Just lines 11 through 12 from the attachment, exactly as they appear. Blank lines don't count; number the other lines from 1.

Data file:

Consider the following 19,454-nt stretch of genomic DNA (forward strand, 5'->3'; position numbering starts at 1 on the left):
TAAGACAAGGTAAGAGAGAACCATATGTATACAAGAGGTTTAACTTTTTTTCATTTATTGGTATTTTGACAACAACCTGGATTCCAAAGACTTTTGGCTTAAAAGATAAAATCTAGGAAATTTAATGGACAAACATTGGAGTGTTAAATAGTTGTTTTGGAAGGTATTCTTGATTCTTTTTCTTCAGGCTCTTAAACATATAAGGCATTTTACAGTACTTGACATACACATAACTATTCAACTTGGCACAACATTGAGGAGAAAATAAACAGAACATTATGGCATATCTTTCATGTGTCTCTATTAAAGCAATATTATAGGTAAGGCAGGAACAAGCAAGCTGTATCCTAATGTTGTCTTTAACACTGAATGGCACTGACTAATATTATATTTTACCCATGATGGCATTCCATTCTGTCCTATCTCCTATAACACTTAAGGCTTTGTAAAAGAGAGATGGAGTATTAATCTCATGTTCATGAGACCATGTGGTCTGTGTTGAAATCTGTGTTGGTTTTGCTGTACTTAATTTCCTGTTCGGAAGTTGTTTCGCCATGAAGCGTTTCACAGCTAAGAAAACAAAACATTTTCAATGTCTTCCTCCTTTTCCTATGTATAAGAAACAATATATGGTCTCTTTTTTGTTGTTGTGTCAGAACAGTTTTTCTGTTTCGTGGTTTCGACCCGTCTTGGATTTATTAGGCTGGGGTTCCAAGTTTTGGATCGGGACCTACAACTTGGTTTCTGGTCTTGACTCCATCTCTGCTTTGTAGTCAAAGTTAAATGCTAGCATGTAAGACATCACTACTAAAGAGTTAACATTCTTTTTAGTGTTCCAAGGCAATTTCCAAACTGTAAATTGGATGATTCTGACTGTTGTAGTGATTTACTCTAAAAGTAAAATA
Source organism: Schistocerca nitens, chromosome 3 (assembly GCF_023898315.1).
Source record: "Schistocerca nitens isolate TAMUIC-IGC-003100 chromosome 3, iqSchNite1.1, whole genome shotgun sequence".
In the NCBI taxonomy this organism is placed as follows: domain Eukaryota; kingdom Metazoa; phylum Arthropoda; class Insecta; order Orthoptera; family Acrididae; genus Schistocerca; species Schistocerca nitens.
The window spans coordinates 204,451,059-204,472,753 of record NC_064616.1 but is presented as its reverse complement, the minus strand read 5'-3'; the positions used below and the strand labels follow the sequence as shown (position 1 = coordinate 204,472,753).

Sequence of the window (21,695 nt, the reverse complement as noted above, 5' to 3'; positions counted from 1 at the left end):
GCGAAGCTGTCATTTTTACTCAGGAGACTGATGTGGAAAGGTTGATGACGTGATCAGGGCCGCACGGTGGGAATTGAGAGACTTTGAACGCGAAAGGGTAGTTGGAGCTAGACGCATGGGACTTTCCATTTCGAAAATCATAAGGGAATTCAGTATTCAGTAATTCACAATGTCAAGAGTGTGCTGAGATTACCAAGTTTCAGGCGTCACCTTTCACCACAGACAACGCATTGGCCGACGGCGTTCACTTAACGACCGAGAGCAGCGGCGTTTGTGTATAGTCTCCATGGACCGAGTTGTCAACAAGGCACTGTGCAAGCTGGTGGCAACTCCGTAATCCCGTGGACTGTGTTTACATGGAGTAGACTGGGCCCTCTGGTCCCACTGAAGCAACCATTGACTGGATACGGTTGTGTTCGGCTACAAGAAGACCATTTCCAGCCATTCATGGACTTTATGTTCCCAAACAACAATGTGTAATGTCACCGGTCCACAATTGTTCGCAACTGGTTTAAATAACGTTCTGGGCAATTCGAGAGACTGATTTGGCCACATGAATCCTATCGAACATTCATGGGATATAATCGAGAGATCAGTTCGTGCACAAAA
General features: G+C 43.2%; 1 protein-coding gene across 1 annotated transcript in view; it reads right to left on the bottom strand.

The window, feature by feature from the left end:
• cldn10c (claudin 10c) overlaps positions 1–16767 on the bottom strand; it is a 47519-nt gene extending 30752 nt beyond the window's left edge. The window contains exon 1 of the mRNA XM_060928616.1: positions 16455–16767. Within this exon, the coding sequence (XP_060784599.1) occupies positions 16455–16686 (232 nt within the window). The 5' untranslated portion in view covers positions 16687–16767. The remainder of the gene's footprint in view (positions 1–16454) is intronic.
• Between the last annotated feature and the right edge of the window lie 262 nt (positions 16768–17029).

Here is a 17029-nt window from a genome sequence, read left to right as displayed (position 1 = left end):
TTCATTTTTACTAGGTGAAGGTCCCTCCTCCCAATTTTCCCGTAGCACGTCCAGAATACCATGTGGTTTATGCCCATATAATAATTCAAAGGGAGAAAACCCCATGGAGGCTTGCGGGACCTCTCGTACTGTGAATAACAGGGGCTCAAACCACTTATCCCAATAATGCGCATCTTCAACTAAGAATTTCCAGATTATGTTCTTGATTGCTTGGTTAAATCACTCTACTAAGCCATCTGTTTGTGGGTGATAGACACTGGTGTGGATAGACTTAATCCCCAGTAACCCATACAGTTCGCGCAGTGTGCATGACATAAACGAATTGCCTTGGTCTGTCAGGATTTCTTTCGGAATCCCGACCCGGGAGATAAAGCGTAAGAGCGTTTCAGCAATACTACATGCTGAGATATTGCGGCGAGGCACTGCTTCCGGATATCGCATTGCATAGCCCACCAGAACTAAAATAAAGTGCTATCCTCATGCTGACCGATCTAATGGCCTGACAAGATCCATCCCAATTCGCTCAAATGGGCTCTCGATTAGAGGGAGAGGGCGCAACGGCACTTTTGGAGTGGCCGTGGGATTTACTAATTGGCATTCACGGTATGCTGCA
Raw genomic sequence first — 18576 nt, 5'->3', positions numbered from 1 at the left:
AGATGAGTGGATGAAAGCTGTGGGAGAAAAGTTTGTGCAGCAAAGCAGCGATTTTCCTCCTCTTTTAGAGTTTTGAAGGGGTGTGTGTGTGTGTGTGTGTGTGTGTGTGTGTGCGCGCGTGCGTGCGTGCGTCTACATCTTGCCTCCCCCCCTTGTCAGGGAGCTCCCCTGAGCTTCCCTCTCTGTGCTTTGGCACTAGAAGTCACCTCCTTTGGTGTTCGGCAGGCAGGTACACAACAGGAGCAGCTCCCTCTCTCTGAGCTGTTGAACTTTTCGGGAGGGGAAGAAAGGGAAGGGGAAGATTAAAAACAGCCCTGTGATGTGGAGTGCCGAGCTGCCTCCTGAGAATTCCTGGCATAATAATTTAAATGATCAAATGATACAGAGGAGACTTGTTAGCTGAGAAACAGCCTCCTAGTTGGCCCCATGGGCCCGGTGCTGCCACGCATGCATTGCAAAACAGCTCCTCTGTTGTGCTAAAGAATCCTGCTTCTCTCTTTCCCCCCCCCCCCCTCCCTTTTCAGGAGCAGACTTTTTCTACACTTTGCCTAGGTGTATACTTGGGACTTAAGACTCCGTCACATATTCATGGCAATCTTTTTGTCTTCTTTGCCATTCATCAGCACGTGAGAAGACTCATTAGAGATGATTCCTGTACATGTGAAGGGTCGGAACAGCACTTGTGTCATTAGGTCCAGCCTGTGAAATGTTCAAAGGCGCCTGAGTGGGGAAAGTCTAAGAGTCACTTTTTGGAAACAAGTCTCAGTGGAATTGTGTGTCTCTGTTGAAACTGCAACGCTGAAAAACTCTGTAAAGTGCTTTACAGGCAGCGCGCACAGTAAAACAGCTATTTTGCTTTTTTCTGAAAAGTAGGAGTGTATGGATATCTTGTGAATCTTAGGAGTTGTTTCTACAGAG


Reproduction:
• cldn10c (claudin 10c) overlaps positions 1–16767 on the bottom strand; it is a 47519-nt gene extending 30752 nt beyond the window's left edge. The window contains exon 1 of the mRNA XM_060928616.1: positions 16455–16767. Within this exon, the coding sequence (XP_060784599.1) occupies positions 16455–16686 (232 nt within the window). The 5' untranslated portion in view covers positions 16687–16767. The remainder of the gene's footprint in view (positions 1–16454) is intronic.
• Between the last annotated feature and the right edge of the window lie 262 nt (positions 16768–17029).